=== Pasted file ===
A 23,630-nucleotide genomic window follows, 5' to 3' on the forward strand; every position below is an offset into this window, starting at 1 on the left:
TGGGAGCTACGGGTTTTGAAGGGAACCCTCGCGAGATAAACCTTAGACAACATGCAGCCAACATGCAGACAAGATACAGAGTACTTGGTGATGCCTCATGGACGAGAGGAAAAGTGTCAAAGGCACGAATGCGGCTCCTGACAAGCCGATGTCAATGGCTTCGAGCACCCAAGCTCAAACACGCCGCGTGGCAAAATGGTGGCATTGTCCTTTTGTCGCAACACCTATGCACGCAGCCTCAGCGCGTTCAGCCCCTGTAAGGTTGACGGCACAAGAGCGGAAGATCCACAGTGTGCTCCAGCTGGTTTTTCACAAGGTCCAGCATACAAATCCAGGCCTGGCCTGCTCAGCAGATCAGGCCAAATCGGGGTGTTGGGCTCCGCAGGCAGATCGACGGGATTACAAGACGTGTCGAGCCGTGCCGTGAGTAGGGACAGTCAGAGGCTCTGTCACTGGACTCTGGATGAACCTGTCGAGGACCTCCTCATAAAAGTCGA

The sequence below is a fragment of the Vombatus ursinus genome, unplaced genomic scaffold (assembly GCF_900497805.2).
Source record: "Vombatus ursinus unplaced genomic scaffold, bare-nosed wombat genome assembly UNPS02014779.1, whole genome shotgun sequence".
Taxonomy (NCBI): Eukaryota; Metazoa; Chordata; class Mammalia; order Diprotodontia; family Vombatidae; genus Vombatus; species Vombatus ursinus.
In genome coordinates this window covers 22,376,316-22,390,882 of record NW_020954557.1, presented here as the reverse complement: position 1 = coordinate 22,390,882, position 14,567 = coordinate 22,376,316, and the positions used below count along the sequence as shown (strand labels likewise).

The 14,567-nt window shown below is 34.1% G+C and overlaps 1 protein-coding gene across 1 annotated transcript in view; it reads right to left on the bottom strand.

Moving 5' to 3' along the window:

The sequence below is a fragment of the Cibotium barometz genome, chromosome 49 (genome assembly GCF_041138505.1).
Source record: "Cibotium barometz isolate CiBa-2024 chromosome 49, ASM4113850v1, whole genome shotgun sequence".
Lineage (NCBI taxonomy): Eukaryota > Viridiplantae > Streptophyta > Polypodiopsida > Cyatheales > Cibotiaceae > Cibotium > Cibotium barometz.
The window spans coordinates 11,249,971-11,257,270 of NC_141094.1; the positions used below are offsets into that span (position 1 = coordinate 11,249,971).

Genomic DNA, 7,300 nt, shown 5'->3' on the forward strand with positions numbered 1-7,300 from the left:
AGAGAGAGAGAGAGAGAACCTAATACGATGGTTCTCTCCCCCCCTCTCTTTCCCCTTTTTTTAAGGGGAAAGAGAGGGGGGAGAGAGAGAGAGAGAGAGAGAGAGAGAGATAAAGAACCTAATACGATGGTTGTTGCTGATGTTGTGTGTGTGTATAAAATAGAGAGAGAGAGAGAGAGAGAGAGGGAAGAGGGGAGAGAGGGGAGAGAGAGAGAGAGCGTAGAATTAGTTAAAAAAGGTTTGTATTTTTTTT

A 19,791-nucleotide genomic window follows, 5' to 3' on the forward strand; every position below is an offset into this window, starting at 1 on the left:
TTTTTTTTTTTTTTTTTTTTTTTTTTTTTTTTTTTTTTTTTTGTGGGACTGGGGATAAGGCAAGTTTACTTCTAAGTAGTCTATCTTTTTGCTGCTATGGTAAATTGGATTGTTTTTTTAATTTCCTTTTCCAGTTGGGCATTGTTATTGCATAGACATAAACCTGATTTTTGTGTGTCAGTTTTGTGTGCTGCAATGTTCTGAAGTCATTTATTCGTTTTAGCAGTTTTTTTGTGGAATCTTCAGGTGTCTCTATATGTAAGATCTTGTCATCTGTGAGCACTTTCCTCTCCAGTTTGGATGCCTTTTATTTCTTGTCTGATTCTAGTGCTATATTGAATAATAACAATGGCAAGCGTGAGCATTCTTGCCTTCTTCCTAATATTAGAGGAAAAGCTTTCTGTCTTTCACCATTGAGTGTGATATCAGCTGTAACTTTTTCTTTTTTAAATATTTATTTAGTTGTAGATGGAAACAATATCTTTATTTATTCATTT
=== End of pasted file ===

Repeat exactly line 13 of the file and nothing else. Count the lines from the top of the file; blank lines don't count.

Genomic DNA, 7,300 nt, shown 5'->3' on the forward strand with positions numbered 1-7,300 from the left: